The New York Times tracked the financial transactions of Mr Singham and puts him and his associates at the forefront of what Communist Party authorities call a ‘smokeless war.’
During Xi Jinping’s leadership, China has broadened its state media endeavors, formed partnerships with international outlets, and nurtured foreign influencers, with the objective to present propaganda as authentic, independent content.
Who is Neville Roy Singham?
- Born on May 13, 1954, Mr Singham is a businessman and social activist. He is the founder and chairman of ThoughtWorks, an IT consulting company that provides custom software, software tools and consulting services.
- According to the New York Times report, he is the son of Archibald Wickeramaraja Singham, a Sri Lankan political scientist and historian and a professor of political science at Brooklyn College of City University of New York.
- In 2017, Neville Roy Singham married Jodie Evans, a former Democratic political advisor.
- Mr Singham’s financial network supporting spreads from Chicago to Shanghai, where he is based now.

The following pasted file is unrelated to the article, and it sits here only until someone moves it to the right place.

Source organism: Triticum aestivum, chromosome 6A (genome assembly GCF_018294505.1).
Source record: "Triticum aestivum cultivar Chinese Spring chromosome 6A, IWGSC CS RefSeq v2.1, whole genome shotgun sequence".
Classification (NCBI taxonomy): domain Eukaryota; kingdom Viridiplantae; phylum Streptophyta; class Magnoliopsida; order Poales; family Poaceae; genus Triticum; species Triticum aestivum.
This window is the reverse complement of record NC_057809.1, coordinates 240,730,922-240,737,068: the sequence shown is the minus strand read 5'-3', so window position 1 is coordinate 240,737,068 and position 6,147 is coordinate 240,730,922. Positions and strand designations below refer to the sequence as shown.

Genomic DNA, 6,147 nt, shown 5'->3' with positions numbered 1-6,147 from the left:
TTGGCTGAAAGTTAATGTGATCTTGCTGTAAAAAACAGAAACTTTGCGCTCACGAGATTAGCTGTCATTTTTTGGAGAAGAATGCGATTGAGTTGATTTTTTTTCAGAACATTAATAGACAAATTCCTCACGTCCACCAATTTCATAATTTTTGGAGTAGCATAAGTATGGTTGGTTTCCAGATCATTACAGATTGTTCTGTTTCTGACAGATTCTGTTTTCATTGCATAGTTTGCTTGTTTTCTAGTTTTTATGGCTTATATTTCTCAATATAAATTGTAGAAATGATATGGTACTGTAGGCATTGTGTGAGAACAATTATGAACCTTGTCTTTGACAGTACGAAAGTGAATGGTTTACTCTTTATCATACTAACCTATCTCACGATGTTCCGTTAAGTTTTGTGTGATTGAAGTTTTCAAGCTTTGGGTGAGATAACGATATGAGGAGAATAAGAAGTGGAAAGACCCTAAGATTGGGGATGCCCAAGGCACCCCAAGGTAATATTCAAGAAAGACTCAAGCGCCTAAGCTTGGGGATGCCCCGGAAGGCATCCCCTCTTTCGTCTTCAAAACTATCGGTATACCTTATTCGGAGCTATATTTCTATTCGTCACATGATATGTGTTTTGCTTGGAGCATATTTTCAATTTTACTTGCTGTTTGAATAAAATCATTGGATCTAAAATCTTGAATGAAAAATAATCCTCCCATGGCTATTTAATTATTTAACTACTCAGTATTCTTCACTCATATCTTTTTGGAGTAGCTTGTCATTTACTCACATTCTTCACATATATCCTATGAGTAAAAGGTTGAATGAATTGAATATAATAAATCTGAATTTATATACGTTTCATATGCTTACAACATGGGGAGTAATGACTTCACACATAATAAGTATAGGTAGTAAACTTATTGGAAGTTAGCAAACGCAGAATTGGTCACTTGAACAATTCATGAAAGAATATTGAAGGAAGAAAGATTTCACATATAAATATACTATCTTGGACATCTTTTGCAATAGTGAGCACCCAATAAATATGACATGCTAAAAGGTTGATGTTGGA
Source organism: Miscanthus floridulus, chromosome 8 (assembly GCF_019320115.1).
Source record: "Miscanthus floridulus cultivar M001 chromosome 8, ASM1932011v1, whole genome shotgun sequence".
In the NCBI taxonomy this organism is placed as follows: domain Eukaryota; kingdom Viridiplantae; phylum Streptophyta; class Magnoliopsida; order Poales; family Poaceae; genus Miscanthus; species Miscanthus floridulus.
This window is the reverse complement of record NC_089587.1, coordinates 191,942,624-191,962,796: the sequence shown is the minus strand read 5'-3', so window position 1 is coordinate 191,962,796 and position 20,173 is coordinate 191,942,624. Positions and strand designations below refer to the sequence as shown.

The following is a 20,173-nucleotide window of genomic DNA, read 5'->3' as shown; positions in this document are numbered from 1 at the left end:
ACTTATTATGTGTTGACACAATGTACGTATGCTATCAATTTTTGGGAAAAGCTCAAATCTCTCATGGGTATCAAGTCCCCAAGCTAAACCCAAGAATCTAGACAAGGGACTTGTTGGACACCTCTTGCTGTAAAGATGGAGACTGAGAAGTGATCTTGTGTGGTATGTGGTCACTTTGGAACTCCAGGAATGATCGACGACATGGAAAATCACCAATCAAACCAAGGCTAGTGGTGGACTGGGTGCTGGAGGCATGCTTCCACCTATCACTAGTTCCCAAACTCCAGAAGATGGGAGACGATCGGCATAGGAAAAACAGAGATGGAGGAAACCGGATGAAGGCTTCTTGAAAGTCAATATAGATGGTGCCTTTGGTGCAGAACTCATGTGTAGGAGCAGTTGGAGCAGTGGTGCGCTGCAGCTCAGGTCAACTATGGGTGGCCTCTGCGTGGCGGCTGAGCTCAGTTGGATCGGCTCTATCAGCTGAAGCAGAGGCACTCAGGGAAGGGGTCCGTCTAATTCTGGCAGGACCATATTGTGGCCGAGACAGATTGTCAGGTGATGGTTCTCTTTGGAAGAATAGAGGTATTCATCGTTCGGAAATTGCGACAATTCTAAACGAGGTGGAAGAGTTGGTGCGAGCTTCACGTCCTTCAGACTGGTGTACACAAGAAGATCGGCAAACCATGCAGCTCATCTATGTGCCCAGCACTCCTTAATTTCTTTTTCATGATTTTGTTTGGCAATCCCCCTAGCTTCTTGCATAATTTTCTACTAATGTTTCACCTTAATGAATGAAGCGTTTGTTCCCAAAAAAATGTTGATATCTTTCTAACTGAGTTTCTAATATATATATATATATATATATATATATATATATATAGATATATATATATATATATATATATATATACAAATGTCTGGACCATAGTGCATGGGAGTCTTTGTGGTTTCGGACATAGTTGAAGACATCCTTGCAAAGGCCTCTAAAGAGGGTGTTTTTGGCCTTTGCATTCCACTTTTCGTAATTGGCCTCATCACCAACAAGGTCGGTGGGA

- The New York Times report said that Mr Singham is linked to several charities and American non-profit groups allegedly working for his agenda. These propaganda groups are funded through American nonprofits flush with at least US$275 million in donations, it added.
In New Delhi, corporate filings show, Mr. Singham’s network financed news website, NewsClick, that sprinkled its coverage with Chinese government talking points.
The site was raided by authorities in India, as the Enforcement Directorate’s investigation into a money laundering case against the media portal and its promoters in 2021 had turned the spotlight on their financial dealings with Mr Singham.
The ED had accused the media portal of receiving surrogate funding to build a pro-Beijing narrative in the country. The central probe agency had then identified and alleged Mr Singham as the key source of INR 38 crore that the media portal received between 2018 and 2021 from abroad.
The investigators also claimed that part of the money went to activists such as Gautam Navlakha, one of the accused in the Elgar Parishad case.
The anti-money laundering agency even interrogated Mr Navlakha in jail recently about his association with the media portal’s founder and editor-in-chief.
Mr. Singham says he does not work at the direction of the Chinese government.
‘I categorically deny and repudiate any suggestion that I am a member of, work for, take orders from, or follow instructions of any political party or government or their representatives,’ he wrote in an email.
‘I am solely guided by my beliefs, which are my long-held personal views.’
Stay updated with all the insights.
Navigate news, 1 email day.
Subscribe to Qrius